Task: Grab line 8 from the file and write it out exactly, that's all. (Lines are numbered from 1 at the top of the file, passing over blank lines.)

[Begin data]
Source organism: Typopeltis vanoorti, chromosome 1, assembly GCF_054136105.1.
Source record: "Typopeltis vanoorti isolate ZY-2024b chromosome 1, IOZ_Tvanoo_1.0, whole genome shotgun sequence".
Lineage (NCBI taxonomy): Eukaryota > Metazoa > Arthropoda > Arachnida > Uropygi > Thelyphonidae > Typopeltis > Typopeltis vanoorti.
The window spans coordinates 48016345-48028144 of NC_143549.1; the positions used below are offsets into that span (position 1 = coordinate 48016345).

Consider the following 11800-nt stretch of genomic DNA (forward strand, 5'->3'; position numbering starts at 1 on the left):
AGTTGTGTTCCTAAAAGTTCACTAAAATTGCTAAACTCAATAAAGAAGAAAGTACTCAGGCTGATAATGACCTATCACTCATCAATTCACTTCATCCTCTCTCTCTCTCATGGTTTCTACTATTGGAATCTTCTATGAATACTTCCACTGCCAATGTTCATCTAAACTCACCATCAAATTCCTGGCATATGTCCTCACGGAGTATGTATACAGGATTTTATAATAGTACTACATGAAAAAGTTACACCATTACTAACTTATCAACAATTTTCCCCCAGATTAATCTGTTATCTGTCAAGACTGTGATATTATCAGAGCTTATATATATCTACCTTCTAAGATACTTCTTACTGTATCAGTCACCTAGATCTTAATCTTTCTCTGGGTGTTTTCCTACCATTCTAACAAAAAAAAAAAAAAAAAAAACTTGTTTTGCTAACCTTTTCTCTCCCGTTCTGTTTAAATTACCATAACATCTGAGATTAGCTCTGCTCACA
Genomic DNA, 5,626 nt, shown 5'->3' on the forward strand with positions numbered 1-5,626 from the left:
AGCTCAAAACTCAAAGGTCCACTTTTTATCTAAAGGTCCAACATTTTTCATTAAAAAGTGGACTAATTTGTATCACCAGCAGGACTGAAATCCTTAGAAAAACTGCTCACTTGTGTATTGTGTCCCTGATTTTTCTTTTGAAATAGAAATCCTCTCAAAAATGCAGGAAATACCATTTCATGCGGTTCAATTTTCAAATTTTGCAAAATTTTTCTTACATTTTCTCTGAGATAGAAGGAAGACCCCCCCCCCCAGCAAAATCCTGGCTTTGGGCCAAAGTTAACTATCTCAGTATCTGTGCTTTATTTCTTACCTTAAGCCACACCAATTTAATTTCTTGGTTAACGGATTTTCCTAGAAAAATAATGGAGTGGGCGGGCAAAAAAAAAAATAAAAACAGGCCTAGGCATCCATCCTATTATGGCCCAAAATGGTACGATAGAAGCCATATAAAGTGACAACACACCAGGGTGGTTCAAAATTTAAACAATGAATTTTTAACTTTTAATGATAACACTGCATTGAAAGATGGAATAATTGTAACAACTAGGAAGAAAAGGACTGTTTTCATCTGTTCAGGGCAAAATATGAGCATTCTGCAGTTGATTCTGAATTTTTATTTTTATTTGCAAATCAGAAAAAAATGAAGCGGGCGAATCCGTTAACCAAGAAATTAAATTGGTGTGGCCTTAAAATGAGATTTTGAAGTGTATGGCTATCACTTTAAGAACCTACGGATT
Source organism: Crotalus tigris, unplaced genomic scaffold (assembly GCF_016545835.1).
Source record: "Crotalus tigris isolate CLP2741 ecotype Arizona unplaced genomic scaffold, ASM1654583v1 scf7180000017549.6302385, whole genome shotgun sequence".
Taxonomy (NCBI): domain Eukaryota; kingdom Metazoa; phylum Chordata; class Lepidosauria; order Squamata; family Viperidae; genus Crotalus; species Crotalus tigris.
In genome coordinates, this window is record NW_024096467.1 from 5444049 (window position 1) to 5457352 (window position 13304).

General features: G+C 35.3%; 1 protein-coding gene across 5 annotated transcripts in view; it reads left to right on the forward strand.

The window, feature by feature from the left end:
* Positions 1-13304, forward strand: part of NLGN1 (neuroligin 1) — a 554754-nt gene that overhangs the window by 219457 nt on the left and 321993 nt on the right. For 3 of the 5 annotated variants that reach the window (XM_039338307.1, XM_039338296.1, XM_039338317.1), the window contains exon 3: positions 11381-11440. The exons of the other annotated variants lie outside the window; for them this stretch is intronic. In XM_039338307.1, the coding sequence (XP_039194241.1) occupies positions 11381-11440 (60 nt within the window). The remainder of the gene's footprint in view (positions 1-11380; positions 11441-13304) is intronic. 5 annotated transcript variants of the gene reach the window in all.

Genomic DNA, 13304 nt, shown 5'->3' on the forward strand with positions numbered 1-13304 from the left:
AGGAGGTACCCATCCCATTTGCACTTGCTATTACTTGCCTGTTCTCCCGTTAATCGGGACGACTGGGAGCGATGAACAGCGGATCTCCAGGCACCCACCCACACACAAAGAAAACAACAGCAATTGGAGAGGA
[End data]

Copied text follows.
AGCTCAAAACTCAAAGGTCCACTTTTTATCTAAAGGTCCAACATTTTTCATTAAAAAGTGGACTAATTTGTATCACCAGCAGGACTGAAATCCTTAGAAAAACTGCTCACTTGTGTATTGTGTCCCTGATTTTTCTTTTGAAATAGAAATCCTCTCAAAAATGCAGGAAATACCATTTCATGCGGTTCAATTTTCAAATTTTGCAAAATTTTTCTTACATTTTCTCTGAGATAGAAGGAAGACCCCCCCCCCCAGCAAAATCCTGGCTTTGGGCCAAAGTTAACTATCTCAGTATCTGTGCTTTATTTCTTACCTTAAGCCACACCAATTTAATTTCTTGGTTAACGGATTTTCCTAGAAAAATAATGGAGTGGGCGGGCAAAAAAAAAAATAAAAACAGGCCTAGGCATCCATCCTATTATGGCCCAAAATGGTACGATAGAAGCCATATAAAGTGACAACACACCAGGGTGGTTCAAAATTTAAACAATGAATTTTTAACTTTTAATGATAACACTGCATTGAAAGATGGAATAATTGTAACAACTAGGAAGAAAAGGACTGTTTTCATCTGTTCAGGGCAAAATATGAGCATTCTGCAGTTGATTCTGAATTTTTATTTTTATTTGCAAATCAGAAAAAAATGAAGCGGGCGAATCCGTTAACCAAGAAATTAAATTGGTGTGGCCTTAAAATGAGATTTTGAAGTGTATGGCTATCACTTTAAGAACCTACGGATT